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Saturday, June 23, 2007

Many of the doctors groaned: Patient’s choice of heart treatment options

Cynthia Cooper’s cardiac surgeon recommended surgery to treat her blocked and narrowed heart arteries. But her cardiologist told her to have a stent (a short tube made from a wire mesh) implanted instead.

"It can be extremely frustrating to have these different options thrown at you," said the 72-year-old resident of a Boston suburb. "Why not meet with all the doctors at one time? It would be much easier for the patient."

Three years ago, a surgeon recommended a coronary artery bypass graft (CABG) for her because he believed it was the safest and most reliable option. But Cynthia had already undergone several abdominal surgeries, and was reluctant to have another operation.

So she asked her cardiologist. "I said to him, 'If I was your mother or your sister, what would you tell me to do?'" He advised a stent. She chose an angioplasty, a procedure that inflates a balloon inside the artery to clear the blockage. A stent was implanted to keep it open.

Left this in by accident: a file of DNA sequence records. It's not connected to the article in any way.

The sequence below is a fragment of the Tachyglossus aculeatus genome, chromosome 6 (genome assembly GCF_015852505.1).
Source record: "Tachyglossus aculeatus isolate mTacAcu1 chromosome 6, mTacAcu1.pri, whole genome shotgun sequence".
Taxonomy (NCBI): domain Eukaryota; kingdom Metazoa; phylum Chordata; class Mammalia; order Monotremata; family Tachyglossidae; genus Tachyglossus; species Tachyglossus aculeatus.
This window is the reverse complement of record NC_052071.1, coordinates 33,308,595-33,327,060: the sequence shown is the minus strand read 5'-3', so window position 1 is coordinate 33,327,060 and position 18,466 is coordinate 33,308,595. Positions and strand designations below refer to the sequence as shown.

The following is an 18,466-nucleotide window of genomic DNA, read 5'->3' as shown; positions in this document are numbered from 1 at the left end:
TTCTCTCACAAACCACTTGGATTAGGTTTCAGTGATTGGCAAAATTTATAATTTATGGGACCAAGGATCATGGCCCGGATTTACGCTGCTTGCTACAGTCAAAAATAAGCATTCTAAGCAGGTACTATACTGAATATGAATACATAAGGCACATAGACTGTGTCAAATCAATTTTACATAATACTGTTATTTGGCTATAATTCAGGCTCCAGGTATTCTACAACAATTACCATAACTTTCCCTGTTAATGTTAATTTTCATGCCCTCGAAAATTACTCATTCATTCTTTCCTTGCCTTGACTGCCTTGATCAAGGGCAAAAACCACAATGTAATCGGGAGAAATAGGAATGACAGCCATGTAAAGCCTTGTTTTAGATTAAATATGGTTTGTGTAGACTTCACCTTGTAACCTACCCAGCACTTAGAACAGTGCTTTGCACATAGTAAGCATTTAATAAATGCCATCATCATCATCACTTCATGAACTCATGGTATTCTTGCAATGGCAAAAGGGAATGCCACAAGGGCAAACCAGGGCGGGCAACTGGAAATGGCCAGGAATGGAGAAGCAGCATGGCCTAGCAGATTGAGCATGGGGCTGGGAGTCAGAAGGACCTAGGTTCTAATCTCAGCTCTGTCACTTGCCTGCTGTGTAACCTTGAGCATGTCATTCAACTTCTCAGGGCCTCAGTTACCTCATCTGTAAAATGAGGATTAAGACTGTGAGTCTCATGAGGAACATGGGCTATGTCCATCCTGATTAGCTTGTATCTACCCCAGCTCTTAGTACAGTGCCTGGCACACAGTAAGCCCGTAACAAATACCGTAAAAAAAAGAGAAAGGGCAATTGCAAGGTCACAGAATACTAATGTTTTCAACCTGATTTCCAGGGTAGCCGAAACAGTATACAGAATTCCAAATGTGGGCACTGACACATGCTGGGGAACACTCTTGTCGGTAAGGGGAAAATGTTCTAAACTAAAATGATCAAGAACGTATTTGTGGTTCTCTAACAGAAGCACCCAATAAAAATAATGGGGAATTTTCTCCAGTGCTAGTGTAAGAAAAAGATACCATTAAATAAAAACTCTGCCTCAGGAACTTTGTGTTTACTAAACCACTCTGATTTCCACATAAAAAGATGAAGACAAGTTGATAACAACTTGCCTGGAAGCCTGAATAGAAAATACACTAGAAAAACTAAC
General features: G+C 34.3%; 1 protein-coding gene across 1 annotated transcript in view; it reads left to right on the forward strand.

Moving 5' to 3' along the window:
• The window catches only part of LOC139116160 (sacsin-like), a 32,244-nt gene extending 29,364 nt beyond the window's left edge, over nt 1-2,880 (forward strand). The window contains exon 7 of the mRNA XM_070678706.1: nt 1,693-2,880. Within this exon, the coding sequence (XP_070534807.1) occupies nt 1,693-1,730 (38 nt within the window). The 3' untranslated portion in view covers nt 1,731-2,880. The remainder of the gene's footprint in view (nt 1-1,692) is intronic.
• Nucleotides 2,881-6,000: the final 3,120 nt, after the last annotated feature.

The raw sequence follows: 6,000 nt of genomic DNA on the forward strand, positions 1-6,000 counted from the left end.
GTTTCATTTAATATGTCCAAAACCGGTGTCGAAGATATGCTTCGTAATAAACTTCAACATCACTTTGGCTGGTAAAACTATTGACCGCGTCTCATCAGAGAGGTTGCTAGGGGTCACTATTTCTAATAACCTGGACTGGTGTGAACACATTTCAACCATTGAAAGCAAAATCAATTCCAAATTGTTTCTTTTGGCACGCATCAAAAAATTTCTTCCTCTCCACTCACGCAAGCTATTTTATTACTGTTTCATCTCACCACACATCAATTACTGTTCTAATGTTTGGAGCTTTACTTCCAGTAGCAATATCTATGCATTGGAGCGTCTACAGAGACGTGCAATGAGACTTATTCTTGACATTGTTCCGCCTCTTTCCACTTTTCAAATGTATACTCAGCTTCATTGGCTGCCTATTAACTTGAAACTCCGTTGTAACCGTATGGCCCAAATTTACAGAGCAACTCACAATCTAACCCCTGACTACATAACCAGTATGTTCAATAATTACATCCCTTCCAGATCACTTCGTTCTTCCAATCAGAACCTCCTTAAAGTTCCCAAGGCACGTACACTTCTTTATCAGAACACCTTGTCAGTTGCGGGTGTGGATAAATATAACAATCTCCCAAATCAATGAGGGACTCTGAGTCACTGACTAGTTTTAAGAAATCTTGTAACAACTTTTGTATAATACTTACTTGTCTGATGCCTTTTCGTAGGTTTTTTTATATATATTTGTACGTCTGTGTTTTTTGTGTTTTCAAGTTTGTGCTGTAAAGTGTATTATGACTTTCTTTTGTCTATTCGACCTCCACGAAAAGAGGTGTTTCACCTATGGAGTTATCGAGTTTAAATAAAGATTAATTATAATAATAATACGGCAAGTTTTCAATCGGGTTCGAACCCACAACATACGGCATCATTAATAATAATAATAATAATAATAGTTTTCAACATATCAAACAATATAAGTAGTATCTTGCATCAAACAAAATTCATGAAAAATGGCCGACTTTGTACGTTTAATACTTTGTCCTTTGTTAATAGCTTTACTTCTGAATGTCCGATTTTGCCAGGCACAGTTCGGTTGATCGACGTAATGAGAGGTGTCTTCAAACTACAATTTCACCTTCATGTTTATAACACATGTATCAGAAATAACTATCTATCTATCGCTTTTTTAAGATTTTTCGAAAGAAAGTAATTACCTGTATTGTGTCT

Several weeks later, surgeons and cardiologists discussed her case during Clinical Crossroads, while she sat in the audience, anonymous. The group overwhelmingly decided that her situation warranted surgery. When she told them she had chosen a stent instead, many of the doctors groaned. The Journal of the American Medical Association published the debate over her case in November 2004, and plans a follow-up article.

Cynthia still believes she made the right choice. Her last checkup, three months ago, showed the stent is working perfectly.

Advice to patients considering diverse options:
Get a patient advocate to help you decide.

Read another of our stories about a patient’s correct and difficult choice, or read Liz Kowalczyk’s source story in the May 29 issue of the Boston Globe.

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